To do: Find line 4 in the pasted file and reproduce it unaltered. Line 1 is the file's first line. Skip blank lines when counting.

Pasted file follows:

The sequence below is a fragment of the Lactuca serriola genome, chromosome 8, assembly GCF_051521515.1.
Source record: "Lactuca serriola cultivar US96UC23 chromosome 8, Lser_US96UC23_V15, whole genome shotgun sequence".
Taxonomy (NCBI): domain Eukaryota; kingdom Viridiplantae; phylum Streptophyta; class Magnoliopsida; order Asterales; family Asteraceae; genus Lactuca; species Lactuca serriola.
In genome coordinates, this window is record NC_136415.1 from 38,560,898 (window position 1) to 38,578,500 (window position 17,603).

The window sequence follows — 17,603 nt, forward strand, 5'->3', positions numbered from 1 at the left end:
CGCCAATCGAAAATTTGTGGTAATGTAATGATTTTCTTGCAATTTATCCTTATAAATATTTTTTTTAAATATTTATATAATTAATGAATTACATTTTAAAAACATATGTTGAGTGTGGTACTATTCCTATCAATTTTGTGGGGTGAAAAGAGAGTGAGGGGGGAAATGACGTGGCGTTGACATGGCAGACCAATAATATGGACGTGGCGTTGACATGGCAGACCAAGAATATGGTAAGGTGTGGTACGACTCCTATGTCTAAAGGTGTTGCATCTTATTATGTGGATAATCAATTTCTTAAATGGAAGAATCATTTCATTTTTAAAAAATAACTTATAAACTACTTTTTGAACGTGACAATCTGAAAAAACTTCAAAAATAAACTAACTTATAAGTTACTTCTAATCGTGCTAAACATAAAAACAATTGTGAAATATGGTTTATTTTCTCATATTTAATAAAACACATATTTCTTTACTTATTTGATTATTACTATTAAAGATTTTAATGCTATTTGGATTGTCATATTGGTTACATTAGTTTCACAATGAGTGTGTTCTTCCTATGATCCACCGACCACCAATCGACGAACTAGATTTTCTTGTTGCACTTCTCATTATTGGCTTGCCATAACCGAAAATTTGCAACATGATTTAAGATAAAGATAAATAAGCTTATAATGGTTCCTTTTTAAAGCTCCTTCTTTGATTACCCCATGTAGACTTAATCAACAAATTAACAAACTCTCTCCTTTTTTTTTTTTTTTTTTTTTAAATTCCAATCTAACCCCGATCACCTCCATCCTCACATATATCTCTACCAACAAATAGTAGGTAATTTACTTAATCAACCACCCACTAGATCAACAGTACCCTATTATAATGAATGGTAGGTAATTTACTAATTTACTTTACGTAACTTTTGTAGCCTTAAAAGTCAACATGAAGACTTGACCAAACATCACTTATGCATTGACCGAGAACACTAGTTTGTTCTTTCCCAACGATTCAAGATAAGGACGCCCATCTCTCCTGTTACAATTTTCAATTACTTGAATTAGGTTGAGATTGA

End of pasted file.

In genome coordinates, this window is record NC_136415.1 from 38,560,898 (window position 1) to 38,578,500 (window position 17,603).